REVIEW: Skating Over the Line

Skating Over the Line by Joelle Charbonneau
Minotaur Books, September 2011

Rating: 8

It’s a dream come true for Rebecca Robbins: someone finally wants to buy the Toe Stop roller rink. She should be overjoyed at the prospect of selling the business she inherited from her mother; after all, it’s the only thing keeping her in the tiny berg of Indian Falls, Illinois – especially now that her no-account flim-flam artist of a father has returned to town. So why is she so hesitant to start packing her bags?

Before she can dwell too long on that question, though, another mystery drops into her lap. It seems someone in Indian Falls has developed a penchant for stealing old cars – and then setting them on fire. Though her grandfather and the gang down at the Senior Center want Rebecca to use her sleuthing skills to catch the criminal, the local sheriff’s department is none too keen on the idea of her nosing around yet another of their investigations. But then some mysterious strangers start lurking around the rink and threatening the lives of her friends and family, and Rebecca comes to the realization that there's no way she can sit this one out.

Skating Over the Line is the second installment in Joelle Charbonneau’s Rebecca Robbins Mystery series. Given that the book’s cast includes an elderly Elvis impersonator and a hat-wearing camel, you might think that Charbonneau’s latest is all slapstick and no substance. You’d be wrong. Yes, Skating Over the Line is a comedy with more laugh lines than you can shake a jar of wrinkle cream at, but it also has plenty of heart.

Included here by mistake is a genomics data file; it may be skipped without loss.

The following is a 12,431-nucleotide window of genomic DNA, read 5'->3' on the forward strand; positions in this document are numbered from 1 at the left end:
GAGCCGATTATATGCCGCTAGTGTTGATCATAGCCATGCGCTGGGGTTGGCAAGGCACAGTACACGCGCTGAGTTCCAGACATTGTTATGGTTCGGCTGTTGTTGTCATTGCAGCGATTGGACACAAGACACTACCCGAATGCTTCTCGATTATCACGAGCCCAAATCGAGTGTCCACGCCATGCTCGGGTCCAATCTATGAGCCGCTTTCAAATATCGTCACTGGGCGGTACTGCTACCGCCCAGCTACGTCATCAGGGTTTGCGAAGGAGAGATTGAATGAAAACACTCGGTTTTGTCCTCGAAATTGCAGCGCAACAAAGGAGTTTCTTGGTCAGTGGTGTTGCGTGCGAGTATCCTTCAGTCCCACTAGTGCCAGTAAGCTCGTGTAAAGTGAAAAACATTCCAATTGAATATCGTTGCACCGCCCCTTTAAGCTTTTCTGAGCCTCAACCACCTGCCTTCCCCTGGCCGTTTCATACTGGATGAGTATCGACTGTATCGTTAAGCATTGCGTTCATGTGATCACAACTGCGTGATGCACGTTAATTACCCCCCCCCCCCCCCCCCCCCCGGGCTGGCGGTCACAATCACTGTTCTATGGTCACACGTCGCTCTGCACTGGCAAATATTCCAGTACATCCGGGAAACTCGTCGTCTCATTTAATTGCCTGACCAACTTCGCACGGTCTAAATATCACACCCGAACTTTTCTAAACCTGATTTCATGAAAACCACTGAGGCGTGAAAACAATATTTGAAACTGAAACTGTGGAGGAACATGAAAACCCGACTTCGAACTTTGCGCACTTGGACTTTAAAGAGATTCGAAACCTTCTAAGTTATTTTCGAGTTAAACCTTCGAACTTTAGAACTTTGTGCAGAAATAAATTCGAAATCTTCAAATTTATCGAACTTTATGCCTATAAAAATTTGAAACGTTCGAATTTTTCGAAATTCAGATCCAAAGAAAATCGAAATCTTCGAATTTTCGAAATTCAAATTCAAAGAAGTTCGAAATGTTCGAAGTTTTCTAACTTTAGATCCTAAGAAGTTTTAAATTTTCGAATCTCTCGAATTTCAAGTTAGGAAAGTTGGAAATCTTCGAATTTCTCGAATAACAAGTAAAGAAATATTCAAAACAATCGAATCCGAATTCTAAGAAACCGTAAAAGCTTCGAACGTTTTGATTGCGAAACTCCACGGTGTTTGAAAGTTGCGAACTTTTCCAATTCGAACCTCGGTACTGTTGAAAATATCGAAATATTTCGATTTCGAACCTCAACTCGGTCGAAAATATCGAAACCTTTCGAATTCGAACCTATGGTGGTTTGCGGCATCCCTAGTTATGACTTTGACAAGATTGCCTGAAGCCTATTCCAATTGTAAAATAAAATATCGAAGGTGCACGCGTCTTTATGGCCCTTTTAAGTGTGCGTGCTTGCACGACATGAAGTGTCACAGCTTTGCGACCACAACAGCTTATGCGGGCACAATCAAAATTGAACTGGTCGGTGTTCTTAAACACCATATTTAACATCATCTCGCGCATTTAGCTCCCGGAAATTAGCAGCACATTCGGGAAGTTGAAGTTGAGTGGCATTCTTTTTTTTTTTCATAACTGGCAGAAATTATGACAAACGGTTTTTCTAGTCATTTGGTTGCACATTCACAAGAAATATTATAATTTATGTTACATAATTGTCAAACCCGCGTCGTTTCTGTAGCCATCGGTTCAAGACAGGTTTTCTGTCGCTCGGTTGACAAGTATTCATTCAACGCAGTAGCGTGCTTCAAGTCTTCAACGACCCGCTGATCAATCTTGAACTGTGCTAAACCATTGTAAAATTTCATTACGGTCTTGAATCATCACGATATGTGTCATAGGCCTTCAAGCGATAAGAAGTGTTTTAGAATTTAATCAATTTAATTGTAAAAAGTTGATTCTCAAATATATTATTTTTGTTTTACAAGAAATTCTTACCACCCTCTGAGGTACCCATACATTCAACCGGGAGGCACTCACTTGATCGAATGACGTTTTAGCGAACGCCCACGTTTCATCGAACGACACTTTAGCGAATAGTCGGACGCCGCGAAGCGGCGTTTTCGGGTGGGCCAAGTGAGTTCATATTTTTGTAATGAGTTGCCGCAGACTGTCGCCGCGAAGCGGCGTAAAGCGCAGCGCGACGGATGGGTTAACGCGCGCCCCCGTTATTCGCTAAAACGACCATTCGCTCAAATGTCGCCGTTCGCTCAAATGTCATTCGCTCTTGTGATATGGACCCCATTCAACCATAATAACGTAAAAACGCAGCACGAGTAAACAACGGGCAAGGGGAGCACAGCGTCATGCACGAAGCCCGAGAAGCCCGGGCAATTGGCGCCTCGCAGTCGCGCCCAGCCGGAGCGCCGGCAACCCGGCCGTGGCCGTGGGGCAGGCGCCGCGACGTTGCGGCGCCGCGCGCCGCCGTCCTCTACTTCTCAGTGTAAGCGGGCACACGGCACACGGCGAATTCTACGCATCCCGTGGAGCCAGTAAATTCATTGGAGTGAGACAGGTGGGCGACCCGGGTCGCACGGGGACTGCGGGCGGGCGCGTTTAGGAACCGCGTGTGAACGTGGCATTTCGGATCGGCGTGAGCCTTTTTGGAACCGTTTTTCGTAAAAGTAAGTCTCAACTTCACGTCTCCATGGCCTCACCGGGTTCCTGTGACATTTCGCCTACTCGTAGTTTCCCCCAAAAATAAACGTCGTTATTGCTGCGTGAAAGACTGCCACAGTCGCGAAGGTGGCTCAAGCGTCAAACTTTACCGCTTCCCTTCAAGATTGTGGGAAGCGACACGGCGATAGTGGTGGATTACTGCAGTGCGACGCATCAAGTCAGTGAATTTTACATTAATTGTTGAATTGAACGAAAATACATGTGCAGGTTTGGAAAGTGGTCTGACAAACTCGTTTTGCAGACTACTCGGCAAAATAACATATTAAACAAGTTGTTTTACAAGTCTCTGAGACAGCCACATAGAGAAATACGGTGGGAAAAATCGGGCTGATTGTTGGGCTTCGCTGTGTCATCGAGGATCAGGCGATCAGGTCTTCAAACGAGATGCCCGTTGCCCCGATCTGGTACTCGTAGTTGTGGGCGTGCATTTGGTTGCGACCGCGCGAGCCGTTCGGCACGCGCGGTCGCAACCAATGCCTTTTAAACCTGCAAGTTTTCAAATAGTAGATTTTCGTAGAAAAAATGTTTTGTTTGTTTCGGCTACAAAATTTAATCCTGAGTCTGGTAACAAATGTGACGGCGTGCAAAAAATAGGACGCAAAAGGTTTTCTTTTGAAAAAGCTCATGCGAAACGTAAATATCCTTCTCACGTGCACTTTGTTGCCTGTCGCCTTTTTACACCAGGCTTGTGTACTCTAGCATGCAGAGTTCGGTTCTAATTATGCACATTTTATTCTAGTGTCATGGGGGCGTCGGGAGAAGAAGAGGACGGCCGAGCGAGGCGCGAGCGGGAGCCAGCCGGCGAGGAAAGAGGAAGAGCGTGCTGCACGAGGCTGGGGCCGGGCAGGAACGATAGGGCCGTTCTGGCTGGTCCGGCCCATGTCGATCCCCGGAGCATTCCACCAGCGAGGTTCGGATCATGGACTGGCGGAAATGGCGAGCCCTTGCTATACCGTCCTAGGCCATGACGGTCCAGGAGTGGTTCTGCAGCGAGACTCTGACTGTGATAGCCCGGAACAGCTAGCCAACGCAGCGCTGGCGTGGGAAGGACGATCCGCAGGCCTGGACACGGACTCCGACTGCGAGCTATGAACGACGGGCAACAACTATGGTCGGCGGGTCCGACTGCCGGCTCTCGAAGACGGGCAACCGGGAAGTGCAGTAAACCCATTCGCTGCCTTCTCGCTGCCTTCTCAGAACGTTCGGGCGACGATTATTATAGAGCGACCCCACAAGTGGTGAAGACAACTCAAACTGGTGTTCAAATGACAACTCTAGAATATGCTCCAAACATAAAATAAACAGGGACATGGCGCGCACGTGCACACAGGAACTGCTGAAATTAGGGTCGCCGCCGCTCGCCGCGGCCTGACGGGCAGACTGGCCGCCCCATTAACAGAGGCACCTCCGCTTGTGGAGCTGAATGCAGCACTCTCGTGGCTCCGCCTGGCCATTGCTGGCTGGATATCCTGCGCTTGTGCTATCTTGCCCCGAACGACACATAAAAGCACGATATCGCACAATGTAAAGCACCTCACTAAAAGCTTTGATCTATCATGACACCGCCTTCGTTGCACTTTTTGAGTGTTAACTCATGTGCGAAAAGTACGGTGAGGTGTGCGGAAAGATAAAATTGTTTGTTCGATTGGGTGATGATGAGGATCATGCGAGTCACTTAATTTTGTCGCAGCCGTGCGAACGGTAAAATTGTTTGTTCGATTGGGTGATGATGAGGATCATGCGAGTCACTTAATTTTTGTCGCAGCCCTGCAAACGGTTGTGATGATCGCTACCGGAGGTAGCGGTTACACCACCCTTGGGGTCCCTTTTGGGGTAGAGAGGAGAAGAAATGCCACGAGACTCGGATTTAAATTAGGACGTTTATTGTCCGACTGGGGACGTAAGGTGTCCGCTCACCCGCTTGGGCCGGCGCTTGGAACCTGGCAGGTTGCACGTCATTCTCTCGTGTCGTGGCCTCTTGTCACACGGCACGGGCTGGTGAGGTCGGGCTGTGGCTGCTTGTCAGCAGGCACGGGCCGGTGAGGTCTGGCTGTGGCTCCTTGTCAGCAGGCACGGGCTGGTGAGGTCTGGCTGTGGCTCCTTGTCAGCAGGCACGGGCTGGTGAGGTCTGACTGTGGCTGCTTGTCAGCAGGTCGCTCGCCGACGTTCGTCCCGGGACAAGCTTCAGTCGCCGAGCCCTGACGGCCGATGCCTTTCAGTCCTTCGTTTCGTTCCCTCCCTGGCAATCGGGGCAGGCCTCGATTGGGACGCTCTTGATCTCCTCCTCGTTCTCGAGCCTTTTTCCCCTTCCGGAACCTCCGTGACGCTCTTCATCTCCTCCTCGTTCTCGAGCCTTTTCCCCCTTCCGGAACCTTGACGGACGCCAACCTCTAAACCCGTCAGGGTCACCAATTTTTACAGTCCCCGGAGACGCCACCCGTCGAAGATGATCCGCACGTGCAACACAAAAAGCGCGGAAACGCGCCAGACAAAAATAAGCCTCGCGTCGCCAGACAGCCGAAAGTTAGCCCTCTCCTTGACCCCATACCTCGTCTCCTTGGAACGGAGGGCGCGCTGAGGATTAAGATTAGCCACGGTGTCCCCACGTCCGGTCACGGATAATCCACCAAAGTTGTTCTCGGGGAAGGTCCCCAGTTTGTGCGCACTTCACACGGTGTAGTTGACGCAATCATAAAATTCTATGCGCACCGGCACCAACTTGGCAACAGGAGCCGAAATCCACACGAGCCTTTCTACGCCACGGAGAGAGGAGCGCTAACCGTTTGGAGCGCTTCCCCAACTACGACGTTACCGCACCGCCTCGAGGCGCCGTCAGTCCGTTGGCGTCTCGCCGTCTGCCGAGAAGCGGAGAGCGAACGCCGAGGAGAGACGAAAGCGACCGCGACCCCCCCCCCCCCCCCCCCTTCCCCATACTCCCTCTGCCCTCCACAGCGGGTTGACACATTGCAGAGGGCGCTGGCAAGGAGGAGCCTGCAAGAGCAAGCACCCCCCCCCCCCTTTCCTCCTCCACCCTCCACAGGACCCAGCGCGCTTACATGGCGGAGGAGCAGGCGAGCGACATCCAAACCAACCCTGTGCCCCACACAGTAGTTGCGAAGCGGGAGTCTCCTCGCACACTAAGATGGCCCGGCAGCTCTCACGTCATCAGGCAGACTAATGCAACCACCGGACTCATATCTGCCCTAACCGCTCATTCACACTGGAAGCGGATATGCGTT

Rebecca is a sassy, determined heroine for whom readers will want to root. Not only is she an intrepid amateur sleuth and a doting granddaughter, but as we learn with the introduction of her father, she’s also a girl with some serious abandonment issues. The scenes Rebecca shares with her father have surprising emotional resonance and shed a nice light on the choices she’s made in life (romantic and otherwise), giving her character a depth the likes of which you don’t often find in a cozy. Though Charbonneau’s no slouch at penning punch lines, I think her true talent may lie in writing sucker punches, and I, for one, hope we see more of this from her in books to come.

Rebecca’s somewhat stunted romance with the handsome-yet-patronizing Lionel Franklin is entertaining enough, but the most intriguing relationship here is the one between Charbonneau’s leading lady and cantankerous sheriff’s deputy Sean Holmes. Holmes’ interactions with Rebecca are suffused with the sort of smoldering chemistry that can only come from a good love-hate relationship, and I sincerely hope to see the pair thrown together more often in the future.

The rest of the cast is entertaining as well, comprised almost entirely of the sort of larger-than-life characters you’d find in a Maddy Hunter novel. Randy septuagenarians, spandex-clad roller-skating instructors, and sexually frustrated former strippers, the little town of Indian Falls has more color than your average double rainbow.

I confess I found the book’s mystery to be a tad predictable (I had the killer pegged from early on), but the pace is quick and the plot is fun, making this flaw easy to forgive. Looking for a light, fun small-town cozy to scratch that Joanne Fluke itch? Search no further than Skating Over the Line by Joelle Charbonneau.